Early Childhood

Study: Early Head Start Raises Parenting Skills, Children’s Learning

By Linda Jacobson — January 24, 2001 3 min read

Early Head Start, which provides federally financed child-development services for low-income infants and toddlers, is benefiting parents as well as children, a study concludes.

For More Information

The report, “Building Their Futures: How Early Head Start Programs Are Enhancing the Lives of Infants and Toddlers in Low Income Families,” is available from the Department of Health and Human Services. (Requires Adobe’s Acrobat Reader.)

Mothers involved in the program demonstrated “more-supportive parenting behaviors” than mothers in a control group of nonparticipants, according to “Building Their Futures: How Early Head Start Programs Are Enhancing the Lives of Infants and Toddlers in Low Income Families,” a report commissioned by the federal government.

Among other benefits, the participating mothers were more likely to read and sing to their children and to have educational toys and books in the home.

“Even those parents who I don’t think had ever thought about reading to their children come in almost every day and ask for a book,” said Patsy Thomas, who directs an Early Head Start program for teenage mothers in Hall County, Ga.

The study also produced other interesting findings. For instance, the parents in the program reported experiencing less family conflict and stress than those in the control group. And they were also more likely than those not in the program to be involved in school or in a job-training program.

The Effect on Children

Assessments through age 2 show that children participating in Early Head Start programs scored higher on tests of cognitive development than those in a control group of other children, according to the study, which also found the participants were less likely to be developmentally at risk.

What’s more, parents reported their children had improved their vocabularies significantly, were using grammatically complex sentences, and had become less aggressive.

“People don’t think about infants and toddlers and literacy,” said Karen McKinney, the director of an Early Head Start program at the Rosemount Center in Washington. “But that’s a large part of our program.”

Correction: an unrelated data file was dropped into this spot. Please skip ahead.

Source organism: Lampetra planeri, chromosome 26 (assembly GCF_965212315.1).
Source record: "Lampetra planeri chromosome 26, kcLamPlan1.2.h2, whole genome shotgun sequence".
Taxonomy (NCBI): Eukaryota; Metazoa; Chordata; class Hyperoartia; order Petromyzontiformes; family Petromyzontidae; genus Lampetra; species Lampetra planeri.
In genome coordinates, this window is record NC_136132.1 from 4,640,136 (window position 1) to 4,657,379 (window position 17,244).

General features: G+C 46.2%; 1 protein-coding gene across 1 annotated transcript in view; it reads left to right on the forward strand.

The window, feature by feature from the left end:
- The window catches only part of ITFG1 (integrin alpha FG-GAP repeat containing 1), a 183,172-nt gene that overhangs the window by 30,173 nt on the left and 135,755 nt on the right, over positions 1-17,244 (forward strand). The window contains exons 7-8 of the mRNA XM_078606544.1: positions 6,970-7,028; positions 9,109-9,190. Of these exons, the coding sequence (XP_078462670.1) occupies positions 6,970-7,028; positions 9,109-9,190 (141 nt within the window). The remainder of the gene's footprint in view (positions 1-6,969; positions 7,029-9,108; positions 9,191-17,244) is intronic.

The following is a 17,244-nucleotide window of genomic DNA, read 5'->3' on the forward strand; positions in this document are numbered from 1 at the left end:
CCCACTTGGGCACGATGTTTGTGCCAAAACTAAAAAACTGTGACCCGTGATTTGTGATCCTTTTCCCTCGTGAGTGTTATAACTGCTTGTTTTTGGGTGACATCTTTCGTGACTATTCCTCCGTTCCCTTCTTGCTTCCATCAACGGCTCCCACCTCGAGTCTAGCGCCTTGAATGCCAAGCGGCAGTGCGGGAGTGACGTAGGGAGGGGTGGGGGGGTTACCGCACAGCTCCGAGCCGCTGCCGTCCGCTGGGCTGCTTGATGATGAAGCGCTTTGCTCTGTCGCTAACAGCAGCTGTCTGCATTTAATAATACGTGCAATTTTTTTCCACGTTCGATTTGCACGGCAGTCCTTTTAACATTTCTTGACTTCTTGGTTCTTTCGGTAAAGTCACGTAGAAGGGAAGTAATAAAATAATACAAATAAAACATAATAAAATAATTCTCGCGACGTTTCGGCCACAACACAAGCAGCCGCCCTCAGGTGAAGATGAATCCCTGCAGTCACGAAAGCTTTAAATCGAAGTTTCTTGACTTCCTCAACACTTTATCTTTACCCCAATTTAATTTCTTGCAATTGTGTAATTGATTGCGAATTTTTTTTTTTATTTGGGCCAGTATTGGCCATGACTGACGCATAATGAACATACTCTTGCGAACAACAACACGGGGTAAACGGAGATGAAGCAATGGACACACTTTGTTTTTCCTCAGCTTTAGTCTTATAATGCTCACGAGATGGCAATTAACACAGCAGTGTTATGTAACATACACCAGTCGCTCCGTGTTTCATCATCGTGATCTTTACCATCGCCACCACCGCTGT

Olivia A. Golden, the Department of Health and Human Services’ assistant secretary for children and families, said the study shows that “the Early Head Start blueprint of an early, intensive program can yield significant results and brighter outcomes for children.”

The research was conducted by Mathematica Policy Research in Princeton, N.J., and the Center for Children and Families at Columbia University in New York City. The sample includes about 3,000 children at 17 sites throughout the country.

The results draw on a combination of direct assessments, parent reports, and observation by the researchers.

Early Head Start, which began in 1995, was created as part of the 1994 reauthorization of Head Start, the federal preschool program serving 3- and 4-year-olds. More than 600 Early Head Start programs are operating nationwide, serving roughly 45,000 poor families with infants and toddlers.

Services are also targeted to pregnant women. Early Head Start provides services through both center- and home-based arrangements.

Ms. McKinney said her experiences were consistent with the findings of the new report. She just wishes the program could accommodate more children.

“We know we’re just serving a fraction of the population we could,” she said. “We have a waiting list of 100.”

Not All Good News

While the findings of the study are generally positive, the program did not make a difference in some of the areas the researchers evaluated.

For example, mothers involved in Early Head Start did not necessarily have less negative feelings about their children— feelings possibly affected by their children’s behavior or the burdens of motherhood—than mothers not in the program. What’s more, even though the study found children in the program became less aggressive, it also said there was no impact on their ability to regulate some emotions. Another finding showed the program had no impact on children’s attention spans.

The program did not have an entirely positive effect on parents, either. Parents’ employment status did not improve at a greater rate than that of parents in the control group—nor did their dependency on welfare drop at a greater rate.

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A version of this article appeared in the January 24, 2001 edition of Education Week as Study: Early Head Start Raises Parenting Skills, Children’s Learning

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